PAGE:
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Richard Piatt ReportingPresidential candidate Mitt Romney showed rare candor -- even a hint of temper -- in an encounter with a Des Moines radio host last week.
This week, the off-air discussion about his religion and politics is posted on the Internet.
Romney said, "I accept all my faith. I accept all my faith. But I don't impose my faith on you."
By this point, WHO newsradio talk show host Jan Mikelson had debated Romney for several minutes, off the air. The topic: Whether Romney's faith drove his recent pro-life view of abortion.
On the program ABC News This Week, Romney restated an answer he's given at other campaign appearances.
"I never said I was pro-choice, but my position was effectively pro-choice. I've said that time and time again. I changed my position," he said.
Mickelson is well known in the Midwest as a conservative who peppers questions at his guests. This was a rare unpolished moment for Romney, unaware of a nearby camera, as Mickelson probed how The Church of Jesus Christ of Latter-day Saints influences the candidate.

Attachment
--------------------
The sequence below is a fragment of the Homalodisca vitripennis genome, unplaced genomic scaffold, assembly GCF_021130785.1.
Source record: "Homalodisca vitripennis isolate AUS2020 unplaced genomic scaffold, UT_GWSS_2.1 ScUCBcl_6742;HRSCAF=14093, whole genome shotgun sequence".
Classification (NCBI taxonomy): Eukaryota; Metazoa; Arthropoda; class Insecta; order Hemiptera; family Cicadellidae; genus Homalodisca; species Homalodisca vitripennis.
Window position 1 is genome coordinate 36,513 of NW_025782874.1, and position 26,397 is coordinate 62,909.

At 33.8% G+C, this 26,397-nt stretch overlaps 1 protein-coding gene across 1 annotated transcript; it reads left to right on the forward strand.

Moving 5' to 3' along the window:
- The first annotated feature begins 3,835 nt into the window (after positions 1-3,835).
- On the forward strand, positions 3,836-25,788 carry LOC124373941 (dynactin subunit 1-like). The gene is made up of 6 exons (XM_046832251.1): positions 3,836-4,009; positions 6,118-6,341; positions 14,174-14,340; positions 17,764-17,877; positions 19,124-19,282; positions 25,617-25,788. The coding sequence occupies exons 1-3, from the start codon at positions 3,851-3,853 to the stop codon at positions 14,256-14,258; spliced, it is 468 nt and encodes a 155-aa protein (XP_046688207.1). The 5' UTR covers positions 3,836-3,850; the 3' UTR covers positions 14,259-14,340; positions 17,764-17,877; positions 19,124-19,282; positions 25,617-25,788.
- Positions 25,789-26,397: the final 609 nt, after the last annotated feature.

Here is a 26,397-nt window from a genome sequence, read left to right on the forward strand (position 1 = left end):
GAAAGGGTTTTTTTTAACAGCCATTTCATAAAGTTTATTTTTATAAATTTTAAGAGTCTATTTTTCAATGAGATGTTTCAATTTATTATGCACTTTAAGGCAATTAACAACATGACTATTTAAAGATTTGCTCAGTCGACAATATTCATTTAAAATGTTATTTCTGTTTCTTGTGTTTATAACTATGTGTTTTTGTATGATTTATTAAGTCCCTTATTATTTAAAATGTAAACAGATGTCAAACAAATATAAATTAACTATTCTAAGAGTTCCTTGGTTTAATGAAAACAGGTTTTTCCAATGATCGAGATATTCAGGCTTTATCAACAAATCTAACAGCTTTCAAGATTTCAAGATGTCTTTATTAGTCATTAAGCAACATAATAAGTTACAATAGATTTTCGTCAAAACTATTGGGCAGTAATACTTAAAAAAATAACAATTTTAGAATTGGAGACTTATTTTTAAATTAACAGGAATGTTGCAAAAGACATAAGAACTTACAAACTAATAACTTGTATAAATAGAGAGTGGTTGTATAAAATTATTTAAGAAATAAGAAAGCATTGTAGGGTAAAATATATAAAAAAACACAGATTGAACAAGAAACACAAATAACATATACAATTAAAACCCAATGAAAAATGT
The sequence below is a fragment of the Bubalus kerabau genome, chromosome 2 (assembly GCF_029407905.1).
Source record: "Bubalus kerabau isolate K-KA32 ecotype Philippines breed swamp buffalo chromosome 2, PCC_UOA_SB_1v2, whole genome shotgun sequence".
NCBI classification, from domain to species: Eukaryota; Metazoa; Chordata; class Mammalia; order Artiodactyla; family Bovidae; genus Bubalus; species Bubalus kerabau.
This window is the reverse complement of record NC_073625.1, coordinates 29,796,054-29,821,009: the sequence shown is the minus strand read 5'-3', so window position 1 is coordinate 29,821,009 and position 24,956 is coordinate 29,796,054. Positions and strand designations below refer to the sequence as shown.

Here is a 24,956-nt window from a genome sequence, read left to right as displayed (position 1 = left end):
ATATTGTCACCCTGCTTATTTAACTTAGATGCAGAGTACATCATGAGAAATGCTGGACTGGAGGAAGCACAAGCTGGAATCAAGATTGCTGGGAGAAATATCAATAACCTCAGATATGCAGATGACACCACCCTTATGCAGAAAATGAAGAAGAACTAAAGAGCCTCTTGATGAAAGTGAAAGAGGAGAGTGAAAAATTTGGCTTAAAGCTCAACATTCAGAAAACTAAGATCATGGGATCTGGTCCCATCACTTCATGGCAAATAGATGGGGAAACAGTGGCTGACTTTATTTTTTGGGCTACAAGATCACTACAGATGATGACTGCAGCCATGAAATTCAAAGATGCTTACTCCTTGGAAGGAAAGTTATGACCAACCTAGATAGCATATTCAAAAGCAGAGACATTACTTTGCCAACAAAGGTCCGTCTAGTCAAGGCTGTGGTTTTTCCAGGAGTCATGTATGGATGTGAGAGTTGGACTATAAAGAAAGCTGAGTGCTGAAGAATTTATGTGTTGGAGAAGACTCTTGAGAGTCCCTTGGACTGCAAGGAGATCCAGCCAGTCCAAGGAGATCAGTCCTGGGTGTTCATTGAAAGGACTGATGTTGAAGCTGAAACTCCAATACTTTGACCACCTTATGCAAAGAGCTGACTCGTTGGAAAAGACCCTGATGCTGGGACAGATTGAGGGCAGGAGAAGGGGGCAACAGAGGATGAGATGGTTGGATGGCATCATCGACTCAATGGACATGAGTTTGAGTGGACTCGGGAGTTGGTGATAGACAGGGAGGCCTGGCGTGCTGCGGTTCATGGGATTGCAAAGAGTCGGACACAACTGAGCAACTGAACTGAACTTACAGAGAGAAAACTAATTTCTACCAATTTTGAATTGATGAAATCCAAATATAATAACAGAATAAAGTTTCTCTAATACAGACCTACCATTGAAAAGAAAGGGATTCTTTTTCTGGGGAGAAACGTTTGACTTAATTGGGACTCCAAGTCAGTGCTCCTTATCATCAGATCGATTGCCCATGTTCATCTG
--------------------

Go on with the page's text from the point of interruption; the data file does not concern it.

Mickelson said, "I think you make a big mistake when you distance yourself from your faith."
Romney responded, "I'm not distancing myself from my faith. I'm proud of my faith, and I accept every ... there are Mormons in the leadership of the church who are pro-choice."
"Don't confuse what I do as a member of my faith with what I think would be good government," he said.
It's yet another example of how the Mormon question keeps coming up for Romney. Ex-Romney staffer Kirk Jowers, of the Hinckley Institute of Politics, says a "defining faith speech" could intensify things.
"I think if he makes the speech, it'll be another leap-off point to continue these kinds of questions," Jowers said.
Romney said, "I'm not running as a Mormon. And I get a little tired of coming on a show like yours and having it be all about Mormon."
"I don't mind it being all about that."
"I do," Romney said.
Mikelson responded on WHO's Web site, saying in part, "I wasn't trying to get him to talk about his church's theology, but his church ethics."
But for Romney, it was clearly taken as a challenge that required a strong response.
Mitt Romney's campaign insists Romney showed "exceptional strength" during the encounter. Saturday is the Iowa straw poll, which will give a fresh perspective to all of the candidates' popularity in that state.